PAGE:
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Statisticians work with theoretical and applied statistics in both the private and public sectors. The core of that work is to measure, interpret, and describe the world and human activity patterns within it. The field shares much common history with positivist social science, but often with a greater emphasis on advanced mathematical methods.

It is common to combine statistical knowledge with expertise in other subjects. The applications are varied. Statisticians apply their knowledge to production, research, finance, medicine, the built and natural environments, insurance and government. They often are employed to support managerial decisions or to supervise quality control in manufacturing.

Contents

Nature of the work

According to the United States Bureau of Labor Statistics, as of 2006, there were 19,000 jobs classified as statistician in the United States. Of these people, 41 percent worked for governments (federal, state, or local). Additionally, there are substantial numbers of persons who use statistics in their work but have job titles other than statistician.[1] The job of statistician is considered a profession. Most statisticians work in offices and have regular working hours and can therefore be considered white-collar workers. A minority of statisticians are self-employed statistical consultants.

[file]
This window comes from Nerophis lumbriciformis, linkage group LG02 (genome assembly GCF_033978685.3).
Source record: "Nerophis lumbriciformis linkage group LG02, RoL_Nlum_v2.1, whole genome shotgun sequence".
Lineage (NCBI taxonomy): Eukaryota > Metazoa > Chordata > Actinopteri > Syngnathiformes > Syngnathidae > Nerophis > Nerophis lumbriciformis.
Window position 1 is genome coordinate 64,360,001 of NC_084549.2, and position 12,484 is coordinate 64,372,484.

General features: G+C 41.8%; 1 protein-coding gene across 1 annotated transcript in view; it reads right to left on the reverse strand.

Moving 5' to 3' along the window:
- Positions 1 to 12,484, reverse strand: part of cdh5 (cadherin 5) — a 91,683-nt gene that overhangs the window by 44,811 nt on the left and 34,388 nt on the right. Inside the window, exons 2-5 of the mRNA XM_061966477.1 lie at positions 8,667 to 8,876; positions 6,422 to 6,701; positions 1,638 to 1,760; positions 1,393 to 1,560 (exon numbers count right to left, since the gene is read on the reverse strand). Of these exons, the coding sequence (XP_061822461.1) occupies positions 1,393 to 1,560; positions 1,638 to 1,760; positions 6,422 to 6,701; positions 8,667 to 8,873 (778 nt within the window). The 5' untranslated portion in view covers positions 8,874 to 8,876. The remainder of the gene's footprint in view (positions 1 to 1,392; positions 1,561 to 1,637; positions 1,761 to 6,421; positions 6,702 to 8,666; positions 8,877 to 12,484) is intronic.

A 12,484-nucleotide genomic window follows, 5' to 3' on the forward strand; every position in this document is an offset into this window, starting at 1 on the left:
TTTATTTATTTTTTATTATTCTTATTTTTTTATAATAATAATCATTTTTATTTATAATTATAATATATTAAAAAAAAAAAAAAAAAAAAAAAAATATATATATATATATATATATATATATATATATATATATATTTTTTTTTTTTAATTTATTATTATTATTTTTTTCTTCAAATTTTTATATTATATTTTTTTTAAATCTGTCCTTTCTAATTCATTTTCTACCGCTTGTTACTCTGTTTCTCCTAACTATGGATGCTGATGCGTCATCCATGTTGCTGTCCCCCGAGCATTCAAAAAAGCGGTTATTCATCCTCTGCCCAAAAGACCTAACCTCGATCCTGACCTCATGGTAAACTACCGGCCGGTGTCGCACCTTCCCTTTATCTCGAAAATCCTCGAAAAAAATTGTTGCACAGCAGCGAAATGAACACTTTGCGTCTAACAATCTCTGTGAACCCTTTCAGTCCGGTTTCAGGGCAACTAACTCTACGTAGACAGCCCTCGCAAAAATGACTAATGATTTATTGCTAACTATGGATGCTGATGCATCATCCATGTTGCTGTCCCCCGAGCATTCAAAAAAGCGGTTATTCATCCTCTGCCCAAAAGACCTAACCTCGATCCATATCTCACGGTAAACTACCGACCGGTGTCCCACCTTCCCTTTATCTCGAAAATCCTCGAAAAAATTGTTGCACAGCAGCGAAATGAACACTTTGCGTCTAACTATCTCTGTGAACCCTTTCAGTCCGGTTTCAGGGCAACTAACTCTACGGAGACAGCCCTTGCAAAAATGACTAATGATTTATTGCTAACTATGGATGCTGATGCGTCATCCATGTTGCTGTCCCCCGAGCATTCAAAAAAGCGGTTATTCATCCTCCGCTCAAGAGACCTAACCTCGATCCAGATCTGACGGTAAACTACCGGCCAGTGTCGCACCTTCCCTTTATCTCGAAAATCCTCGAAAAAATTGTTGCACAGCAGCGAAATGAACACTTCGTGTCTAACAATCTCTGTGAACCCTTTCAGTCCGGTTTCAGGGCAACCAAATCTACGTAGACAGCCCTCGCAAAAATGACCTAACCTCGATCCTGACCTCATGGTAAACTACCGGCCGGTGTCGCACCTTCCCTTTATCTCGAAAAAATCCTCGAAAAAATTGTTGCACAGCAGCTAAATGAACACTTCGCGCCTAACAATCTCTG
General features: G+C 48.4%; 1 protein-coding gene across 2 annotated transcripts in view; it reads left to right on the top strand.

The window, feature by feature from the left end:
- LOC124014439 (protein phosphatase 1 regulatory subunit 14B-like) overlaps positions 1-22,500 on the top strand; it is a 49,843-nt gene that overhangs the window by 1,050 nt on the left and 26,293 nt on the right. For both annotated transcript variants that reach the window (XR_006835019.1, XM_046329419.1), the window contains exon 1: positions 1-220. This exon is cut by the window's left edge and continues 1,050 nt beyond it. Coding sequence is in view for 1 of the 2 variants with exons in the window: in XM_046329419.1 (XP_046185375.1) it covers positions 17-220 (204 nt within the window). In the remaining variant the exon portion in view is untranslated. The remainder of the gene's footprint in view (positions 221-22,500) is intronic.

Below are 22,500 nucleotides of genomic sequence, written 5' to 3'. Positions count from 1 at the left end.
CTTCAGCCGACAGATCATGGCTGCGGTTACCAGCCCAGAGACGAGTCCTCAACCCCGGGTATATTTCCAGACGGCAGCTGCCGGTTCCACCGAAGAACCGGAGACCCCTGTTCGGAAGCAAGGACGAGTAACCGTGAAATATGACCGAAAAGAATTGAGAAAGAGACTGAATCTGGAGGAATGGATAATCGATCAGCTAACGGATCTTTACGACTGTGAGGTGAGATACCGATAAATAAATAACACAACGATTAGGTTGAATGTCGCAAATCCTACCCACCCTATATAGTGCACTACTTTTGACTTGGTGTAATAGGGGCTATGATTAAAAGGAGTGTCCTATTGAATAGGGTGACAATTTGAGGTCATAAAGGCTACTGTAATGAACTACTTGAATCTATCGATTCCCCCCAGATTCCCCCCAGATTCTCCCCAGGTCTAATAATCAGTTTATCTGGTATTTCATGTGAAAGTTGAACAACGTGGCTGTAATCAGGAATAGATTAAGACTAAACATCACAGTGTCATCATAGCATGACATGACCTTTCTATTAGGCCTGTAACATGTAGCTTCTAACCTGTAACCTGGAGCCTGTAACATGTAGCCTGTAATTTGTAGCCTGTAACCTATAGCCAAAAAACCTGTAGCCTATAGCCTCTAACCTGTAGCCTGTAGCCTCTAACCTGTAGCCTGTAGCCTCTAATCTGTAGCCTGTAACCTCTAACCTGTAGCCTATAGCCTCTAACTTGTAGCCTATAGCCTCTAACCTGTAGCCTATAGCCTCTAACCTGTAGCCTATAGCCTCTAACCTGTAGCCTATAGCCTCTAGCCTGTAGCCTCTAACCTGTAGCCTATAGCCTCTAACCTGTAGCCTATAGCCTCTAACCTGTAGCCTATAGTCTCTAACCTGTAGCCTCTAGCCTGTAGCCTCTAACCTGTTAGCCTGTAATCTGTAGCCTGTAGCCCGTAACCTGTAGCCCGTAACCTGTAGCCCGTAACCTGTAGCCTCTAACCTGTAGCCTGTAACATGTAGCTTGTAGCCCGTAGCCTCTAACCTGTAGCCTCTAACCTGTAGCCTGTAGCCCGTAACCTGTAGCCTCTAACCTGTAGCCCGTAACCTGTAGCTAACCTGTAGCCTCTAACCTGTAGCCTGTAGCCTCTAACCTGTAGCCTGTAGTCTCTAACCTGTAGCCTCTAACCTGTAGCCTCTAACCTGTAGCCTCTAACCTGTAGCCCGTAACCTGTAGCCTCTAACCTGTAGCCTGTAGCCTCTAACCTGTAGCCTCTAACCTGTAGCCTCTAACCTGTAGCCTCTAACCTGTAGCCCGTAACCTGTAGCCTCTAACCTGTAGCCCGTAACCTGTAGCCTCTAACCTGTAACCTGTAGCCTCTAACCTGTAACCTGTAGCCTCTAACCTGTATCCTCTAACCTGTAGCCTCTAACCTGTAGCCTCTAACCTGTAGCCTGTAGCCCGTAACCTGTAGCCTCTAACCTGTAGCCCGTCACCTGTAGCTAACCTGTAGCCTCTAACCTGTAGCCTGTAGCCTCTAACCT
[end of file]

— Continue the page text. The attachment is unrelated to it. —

Most employment as a statistician requires a minimum of a masters degree in statistics or a related field. Many professional statisticians have a PhD.

History

Civilizations have used the work of statisticians for thousands of years. Statistics was employed in ancient Egypt in censuses of population and cattle. Typical work might involve developing a model and sampling plans, analyzing survey results, or contributing to agricultural or econometric forecasts.

See also

References

  1. ^ Statisticians. United States Bureau of Labor Statistics. Retrieved 2007-10-03.

External links

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